Our Reading Lives

The Revelation of Authors’ Faces

James Wallace Harris

Staff Writer

James Wallace Harris is a retired computer guy. Jim dreamed of writing science fiction in his social security years, but discovered he loved writing essays more. Life is short and novels are long. He’s written over a thousand essays for his blog Auxiliary Memory. Jim wrote about science fiction for SF Signal before it folded, and now for Worlds Without End. BookRiot gives him the opportunity to write about all the other kinds of books he loves. Finally, he has all the time in the world to read and write, but he never forgets poor Henry Bemis. (Who also found time enough at last, until an evil Twilight Zone fate took it all away.) Twitter: @JimHarris28

What if all the writers you loved could be gathered in one room – would seeing their collective faces be meaningful to you? What if they mostly looked like you? Would seeing a lack of diversity have an impact? I had that experience on a website that shows books read by photos of their authors.

Worlds Without End is a site for science fiction/fantasy/horror readers to track books they read and own. WWEnd is built around lists of books: AwardsBest Books. Currently, there are over fifty book lists. Users sign up for a free account, view the lists and tag the ones they’ve read. It’s a great way to discover new books to read, and if you’re a compulsive list reader, a way to track your progress. WWEnd also features a Top-Listed Books of All-Time to promote reading books that are on the most lists. It’s a very visual way to look at what you’ve read because the lists are based on cover photos.

Now my point of introducing you to Worlds Without End is its author listing with photographs. WWEnd promotes reading women writers. And if you go to its All Women Authors page it will show photographs of women writers. If you’re logged in it will show photographs of the women writers you have read, and then photos of women writers you could be reading. Of the 192 authors I’ve tagged, only 44 were women. Here’s a sample from my listing.

When I was shown this featured, it was demoed with classic science fiction writers. I was shocked by how old and white the writers were. Seeing the faces all at once was a revelation. I then logged into my account. There’s still a lot of old white guys. Seeing that does have an impact. The lack of women is important, but for me, since I’m 65, the lack of young writers was also a big shock. Many of the photographs were of men and women no longer with us.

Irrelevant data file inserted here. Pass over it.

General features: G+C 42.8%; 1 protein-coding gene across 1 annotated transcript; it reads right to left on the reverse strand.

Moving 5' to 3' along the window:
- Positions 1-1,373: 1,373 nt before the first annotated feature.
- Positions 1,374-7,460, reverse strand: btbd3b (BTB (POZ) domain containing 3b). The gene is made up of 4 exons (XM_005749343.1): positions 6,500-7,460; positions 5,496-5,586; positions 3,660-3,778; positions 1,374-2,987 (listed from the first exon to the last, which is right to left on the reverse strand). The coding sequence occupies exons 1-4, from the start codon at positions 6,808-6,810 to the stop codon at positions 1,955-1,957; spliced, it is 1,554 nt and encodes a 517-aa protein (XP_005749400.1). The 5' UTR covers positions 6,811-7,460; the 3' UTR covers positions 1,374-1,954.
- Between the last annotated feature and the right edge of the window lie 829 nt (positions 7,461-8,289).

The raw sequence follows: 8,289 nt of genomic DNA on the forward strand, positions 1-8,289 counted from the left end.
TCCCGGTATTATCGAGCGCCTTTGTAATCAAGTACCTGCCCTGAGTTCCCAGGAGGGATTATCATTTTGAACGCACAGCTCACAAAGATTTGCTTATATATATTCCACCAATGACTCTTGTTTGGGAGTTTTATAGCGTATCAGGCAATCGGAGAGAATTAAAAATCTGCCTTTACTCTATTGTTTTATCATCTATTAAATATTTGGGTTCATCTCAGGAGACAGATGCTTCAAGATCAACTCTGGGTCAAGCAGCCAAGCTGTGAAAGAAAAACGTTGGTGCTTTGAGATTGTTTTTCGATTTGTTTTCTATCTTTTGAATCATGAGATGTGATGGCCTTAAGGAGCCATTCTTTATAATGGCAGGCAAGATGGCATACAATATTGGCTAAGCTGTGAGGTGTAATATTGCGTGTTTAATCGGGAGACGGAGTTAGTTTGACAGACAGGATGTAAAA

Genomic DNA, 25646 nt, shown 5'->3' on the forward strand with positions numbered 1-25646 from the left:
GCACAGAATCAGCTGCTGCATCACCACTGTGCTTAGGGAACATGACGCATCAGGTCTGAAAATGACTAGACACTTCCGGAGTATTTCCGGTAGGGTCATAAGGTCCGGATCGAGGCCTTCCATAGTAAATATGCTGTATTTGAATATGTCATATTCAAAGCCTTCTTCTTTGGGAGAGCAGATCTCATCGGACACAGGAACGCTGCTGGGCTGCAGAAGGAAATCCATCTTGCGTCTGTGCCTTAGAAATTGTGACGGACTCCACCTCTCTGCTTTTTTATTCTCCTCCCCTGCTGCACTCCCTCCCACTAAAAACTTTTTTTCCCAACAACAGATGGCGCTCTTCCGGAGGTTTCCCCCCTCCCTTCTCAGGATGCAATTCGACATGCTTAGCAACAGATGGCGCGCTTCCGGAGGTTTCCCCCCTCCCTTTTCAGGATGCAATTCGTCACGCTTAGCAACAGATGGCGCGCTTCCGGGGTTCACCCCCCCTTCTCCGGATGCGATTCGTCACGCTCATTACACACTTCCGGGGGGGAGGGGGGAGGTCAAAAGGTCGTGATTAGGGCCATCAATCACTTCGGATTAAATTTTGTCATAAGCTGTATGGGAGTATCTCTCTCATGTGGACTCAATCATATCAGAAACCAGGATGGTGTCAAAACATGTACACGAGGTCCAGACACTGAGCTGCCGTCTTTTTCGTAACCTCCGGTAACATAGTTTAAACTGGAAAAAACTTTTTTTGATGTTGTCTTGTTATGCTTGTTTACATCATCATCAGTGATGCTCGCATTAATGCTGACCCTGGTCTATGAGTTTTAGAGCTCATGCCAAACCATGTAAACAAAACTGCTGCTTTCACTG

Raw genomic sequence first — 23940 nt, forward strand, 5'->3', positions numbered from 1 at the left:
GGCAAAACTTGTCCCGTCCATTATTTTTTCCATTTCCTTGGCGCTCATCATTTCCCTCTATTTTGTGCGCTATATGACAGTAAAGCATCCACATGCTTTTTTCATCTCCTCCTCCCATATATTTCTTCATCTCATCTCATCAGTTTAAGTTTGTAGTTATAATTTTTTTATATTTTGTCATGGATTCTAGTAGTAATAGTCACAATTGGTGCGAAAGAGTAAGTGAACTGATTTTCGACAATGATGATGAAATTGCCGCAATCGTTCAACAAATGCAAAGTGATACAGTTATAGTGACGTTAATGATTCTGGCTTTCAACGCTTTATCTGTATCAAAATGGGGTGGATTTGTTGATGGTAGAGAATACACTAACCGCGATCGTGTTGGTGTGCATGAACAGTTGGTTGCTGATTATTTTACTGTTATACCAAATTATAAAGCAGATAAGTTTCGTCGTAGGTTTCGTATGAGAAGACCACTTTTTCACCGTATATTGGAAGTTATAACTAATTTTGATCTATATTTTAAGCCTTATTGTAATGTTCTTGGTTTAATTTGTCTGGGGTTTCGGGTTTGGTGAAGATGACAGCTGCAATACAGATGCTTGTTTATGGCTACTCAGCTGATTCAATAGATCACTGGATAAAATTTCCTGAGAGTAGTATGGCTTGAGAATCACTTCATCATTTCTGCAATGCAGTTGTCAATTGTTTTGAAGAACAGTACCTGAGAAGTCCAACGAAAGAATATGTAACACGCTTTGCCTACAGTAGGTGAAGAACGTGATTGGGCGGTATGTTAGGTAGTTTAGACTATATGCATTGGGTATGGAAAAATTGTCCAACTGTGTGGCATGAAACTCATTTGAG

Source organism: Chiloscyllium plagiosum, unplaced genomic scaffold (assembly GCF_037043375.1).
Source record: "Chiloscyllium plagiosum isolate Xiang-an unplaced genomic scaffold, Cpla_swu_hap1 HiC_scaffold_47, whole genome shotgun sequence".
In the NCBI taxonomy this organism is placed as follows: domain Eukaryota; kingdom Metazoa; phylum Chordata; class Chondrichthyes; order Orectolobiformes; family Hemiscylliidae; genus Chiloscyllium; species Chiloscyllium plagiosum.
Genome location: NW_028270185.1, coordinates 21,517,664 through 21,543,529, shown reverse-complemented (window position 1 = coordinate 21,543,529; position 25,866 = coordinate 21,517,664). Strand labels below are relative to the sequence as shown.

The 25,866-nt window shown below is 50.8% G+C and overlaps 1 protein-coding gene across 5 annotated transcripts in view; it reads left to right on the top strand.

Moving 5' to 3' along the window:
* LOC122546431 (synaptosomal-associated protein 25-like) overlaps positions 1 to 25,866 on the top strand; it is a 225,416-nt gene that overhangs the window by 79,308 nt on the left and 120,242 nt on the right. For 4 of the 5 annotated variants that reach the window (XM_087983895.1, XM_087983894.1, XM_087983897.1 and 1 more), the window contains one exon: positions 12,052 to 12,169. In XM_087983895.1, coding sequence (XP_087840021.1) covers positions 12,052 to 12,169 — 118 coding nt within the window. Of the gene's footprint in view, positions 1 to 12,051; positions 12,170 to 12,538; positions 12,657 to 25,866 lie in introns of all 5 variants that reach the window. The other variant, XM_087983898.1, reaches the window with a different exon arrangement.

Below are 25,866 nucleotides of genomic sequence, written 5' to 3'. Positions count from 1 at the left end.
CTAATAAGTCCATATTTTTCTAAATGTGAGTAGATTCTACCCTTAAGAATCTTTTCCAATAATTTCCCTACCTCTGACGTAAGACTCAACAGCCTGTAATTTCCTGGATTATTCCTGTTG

As I contemplated the photos I realize they represent the impact of reading science fiction growing up in the 1960s. Most of those writers are dead now, and there were damn few women writers. If I could collect photographs of writers that influence me today they wouldn’t be many SF/F writers. They would be younger writers who write nonfiction books, and many of them would be women and people of color. I have changed, but then I thought about my upbringing.

WWEnd allowed me to create a test account where I created a list of writers that I loved in the 1960s. Seeing the simulated group photo of the writers who I read in my formative years was another revelation. There are only two women in the group and just one black writer. These are the people that shaped my evolving mind in my teen years, because back then science fiction was pretty much all I read. Here is a section of that list.

This experience inspired me to create “Autobiography of Reading” on my blog. I wanted to see the faces that shaped all my reading, just to feel the impact. So far I’ve taken the project up to the 1970s. My current reading is mostly non-fiction and diverse but will take time chronicle. I’ve got 40+ years of evolving to illustrate. Playing around with the photos is very revealing. As I studied the faces and thought about each writer, I realized how their political ideas, personality, religion, philosophy, and the culture they grew up in could have shaped my thoughts. I can feel the importance of diversity.

This experiment caused other revelations. My life straddles a divide between a monoculture and diversity. There’s also another divide – between the books I read in youth, and the books I read as an adult. Much has changed in the last fifty years. For me personally, I’ve changed because of the books I’ve read. And when I study the writers who wrote those books, their faces matter.